Elizabeth Bassett, Contributor
How about a back-to-school resolution? To take at least one walk in a beautiful place with no ear buds, phone or schedule? I’m enjoying the research for an alphabet of local walks—it’s too easy to return to the same haunts and to forget some of the beautiful and interesting places around us.
Mount Independence, Orwell
A recent Vermont Public Radio commentary about Mount Independence by former Vermont Life editor Tom Slayton spoke to both the beauty and strategic importance of the Mount during the Revolutionary War. This fascinating venue for a walk is about an hour’s drive from Charlotte.
Mt. Independence rises gently from surrounding farm fields. The peninsula offered the Americans natural fortifications: cliffs, the lake and a marshy creek to the east. The Mount has a commanding view to the north, the feared invasion route of British troops. By the fall of 1776, camps, batteries and a fort accommodated 12,000 American troops and their families—nearly as large as the city of Boston at the time. When British General Guy Carleton considered an assault on the position he abandoned the idea and retreated to Canada. This allowed the Americans precious time to prepare for battles the following year at Hubbardton, Bennington and Saratoga, where the American victory was decisive.
Today trees cover most of the peninsula, yet archeologists continue to uncover evidence of the past, from the foundations of officers’a quarters and a hospital to remnants of domestic life: fishing hooks, pots and bowls, hoes and axes, belt buckles and buttons, many of which are displayed at the Visitor Center.
More than six miles of walking trails with interpretive signs connect the various archeological discoveries and allow a circumnavigation of the peninsula. While the Mount will neither be excavated nor reconstructed, there is plenty of historic evidence at this strategic site.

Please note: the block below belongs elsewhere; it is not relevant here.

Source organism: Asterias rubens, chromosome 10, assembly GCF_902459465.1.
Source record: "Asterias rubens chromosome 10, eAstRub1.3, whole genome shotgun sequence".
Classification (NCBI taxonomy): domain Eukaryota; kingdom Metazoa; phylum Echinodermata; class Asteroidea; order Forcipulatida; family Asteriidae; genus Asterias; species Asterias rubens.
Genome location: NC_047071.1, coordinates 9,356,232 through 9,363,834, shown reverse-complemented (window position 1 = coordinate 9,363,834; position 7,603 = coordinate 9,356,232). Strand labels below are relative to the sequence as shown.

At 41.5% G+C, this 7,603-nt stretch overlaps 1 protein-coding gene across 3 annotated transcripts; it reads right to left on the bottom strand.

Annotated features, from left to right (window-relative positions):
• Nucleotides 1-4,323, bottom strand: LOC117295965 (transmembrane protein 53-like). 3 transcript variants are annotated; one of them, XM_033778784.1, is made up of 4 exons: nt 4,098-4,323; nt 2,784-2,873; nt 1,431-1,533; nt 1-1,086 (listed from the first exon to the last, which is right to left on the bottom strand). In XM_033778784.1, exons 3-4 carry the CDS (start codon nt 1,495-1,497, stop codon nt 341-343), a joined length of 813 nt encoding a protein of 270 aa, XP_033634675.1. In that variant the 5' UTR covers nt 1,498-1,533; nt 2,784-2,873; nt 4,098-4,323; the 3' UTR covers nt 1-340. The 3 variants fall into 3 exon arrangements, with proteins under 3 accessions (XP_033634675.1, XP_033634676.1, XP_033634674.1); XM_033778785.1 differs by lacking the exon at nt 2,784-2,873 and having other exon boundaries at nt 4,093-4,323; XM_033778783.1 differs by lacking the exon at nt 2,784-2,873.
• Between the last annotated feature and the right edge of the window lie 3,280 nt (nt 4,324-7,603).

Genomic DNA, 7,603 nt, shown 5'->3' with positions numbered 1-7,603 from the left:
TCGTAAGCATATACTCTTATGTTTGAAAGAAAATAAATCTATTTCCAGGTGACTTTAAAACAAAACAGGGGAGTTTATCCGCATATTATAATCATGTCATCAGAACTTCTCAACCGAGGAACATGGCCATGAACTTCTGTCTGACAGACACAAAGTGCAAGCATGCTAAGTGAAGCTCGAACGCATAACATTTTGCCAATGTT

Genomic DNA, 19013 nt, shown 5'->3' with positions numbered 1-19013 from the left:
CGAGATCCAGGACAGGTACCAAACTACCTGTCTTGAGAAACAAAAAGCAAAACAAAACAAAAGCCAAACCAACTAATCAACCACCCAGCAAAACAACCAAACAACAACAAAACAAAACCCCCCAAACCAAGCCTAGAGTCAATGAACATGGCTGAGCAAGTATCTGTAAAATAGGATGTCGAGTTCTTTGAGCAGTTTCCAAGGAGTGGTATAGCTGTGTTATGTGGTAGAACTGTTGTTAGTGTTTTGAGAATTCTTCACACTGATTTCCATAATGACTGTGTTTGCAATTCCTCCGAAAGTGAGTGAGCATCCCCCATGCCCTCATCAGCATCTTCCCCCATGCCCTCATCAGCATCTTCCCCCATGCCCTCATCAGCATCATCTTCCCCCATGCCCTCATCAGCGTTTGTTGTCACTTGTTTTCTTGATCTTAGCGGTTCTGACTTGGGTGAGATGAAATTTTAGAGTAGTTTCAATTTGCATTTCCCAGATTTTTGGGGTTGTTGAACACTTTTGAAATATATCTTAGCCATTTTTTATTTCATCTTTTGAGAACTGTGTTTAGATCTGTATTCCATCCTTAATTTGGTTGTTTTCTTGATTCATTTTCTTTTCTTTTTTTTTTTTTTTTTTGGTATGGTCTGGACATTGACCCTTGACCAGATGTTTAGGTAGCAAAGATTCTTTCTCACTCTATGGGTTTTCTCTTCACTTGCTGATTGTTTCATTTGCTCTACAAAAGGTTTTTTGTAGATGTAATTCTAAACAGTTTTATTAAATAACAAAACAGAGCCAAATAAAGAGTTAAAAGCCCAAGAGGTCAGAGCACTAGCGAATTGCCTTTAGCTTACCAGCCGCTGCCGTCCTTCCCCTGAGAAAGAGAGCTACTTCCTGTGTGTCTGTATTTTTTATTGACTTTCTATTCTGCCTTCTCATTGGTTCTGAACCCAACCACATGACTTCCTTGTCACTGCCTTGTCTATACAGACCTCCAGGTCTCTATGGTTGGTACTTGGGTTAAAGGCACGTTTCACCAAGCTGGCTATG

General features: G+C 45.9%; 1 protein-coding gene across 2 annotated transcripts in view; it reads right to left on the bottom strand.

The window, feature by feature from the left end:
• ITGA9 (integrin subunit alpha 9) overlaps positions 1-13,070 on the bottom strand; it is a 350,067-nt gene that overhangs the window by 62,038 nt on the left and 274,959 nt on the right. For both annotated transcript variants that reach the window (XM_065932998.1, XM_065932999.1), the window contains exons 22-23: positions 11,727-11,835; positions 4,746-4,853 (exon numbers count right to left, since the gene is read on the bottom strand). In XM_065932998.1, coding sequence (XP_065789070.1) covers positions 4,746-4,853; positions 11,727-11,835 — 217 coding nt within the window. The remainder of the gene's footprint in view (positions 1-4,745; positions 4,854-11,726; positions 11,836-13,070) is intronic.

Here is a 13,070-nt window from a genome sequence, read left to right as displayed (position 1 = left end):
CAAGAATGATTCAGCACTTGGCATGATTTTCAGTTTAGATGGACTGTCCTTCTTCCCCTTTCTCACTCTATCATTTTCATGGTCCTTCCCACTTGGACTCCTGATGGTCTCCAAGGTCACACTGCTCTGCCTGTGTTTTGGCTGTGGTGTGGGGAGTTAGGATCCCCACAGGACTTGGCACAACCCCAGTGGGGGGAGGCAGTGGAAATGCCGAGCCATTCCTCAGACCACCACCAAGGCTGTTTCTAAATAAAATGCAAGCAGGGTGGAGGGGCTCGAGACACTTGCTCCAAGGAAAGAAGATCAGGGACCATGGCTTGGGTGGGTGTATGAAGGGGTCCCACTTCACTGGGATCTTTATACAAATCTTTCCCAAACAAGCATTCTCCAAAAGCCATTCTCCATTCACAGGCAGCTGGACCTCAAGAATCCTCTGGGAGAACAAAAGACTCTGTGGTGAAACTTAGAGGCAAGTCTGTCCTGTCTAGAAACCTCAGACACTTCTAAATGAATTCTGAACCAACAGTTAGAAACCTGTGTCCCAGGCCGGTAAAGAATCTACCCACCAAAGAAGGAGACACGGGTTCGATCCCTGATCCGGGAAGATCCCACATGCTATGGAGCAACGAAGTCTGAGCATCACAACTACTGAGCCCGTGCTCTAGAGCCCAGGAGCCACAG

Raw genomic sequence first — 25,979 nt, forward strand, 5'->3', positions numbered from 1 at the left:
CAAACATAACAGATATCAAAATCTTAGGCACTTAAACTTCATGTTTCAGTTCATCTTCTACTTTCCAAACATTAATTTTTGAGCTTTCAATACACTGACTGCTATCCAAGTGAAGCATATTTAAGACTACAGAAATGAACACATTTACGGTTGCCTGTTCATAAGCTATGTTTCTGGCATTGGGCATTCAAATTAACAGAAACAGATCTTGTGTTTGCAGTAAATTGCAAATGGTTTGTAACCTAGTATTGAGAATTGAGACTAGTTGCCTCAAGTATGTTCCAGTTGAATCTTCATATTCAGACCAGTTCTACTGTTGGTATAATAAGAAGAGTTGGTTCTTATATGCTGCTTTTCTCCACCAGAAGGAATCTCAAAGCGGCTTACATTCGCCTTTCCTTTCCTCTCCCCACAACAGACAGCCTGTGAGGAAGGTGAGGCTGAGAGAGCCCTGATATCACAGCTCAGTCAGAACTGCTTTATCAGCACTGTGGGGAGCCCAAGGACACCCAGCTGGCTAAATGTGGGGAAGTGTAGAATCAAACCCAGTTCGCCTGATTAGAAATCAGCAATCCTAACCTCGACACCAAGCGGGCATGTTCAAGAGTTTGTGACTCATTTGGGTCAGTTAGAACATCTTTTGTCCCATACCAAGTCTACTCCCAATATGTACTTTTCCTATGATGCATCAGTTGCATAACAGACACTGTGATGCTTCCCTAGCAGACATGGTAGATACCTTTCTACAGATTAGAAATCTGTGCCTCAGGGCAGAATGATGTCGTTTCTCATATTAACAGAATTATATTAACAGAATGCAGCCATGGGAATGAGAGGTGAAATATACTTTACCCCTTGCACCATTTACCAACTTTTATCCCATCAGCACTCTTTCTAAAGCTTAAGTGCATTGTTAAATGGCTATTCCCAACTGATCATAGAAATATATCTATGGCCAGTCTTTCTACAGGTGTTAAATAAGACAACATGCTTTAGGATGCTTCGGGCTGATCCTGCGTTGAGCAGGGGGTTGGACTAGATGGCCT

Two Johnsons and a Jackson, Middlebury and Hinesburg
There aren’t many “J” nature walks in this part of Vermont, but two Johnsons and a Jackson do figure on local maps.
Johnson and Jackson Trails are segments of Middlebury’s 16-mile TAM, Trail Around Middlebury. The Middlebury Area Land Trust manages the footpath that encircles the town as it crosses a variety of landscapes on public and private land. Jackson Trail, at 1.9 miles, includes a cow pasture and meadow; Johnson Trail, 0.8 miles, is an easy walk that passes both a wetland and pond. If you are not inclined to walk the entire 16-mile loop, consider staging a vehicle and walking point-to-point on the TAM.
Closer to home, but without marked trails, the Fred Johnson Wildlife Management Area in Hinesburg encompasses 1,172 forested acres in Hinesburg. It’s a great place to snowshoe as well as ramble.
Kingsland Bay State Park, Ferrisburgh
Not many of Lake Champlain’s 587 miles of shoreline are publicly accessible. Kingsland Bay’s 264 acres afford visitors plenty of lakeshore and include sloping lawns, a swimming dock, picnic tables and a launch site for small watercraft.
Less well known is the 0.6-mile nature trail that winds above the shoreline of MacDonough Point. Hemlocks stretch overhead, and tortured northern white cedars cling to the limestone shore. In the spring thousands of white trillium carpet the woods. Views open to Kingsland Bay and the lake.
LaPlatte River Marsh, Shelburne
Just across the Bay Road from the busy waters of Shelburne Bay, there is a quiet place, far from the madding crowd. The Vermont Chapter of the Nature Conservancy manages a 245-acre preserve surrounding the confluence of McCabes Brook and the LaPlatte River. This rich habitat of river delta, swamp, marsh, lake and forest is home to scores of species of birds, reptiles, amphibians and fish. Bobcat den nearby. A quiet walk of about one mile follows the shore of McCabes Brook. Eagles may fly overhead, turtles sun themselves on logs; great blue herons and families of ducks are frequent visitors.
Watch this space for a continuation of alphabetical walks in northwest Vermont.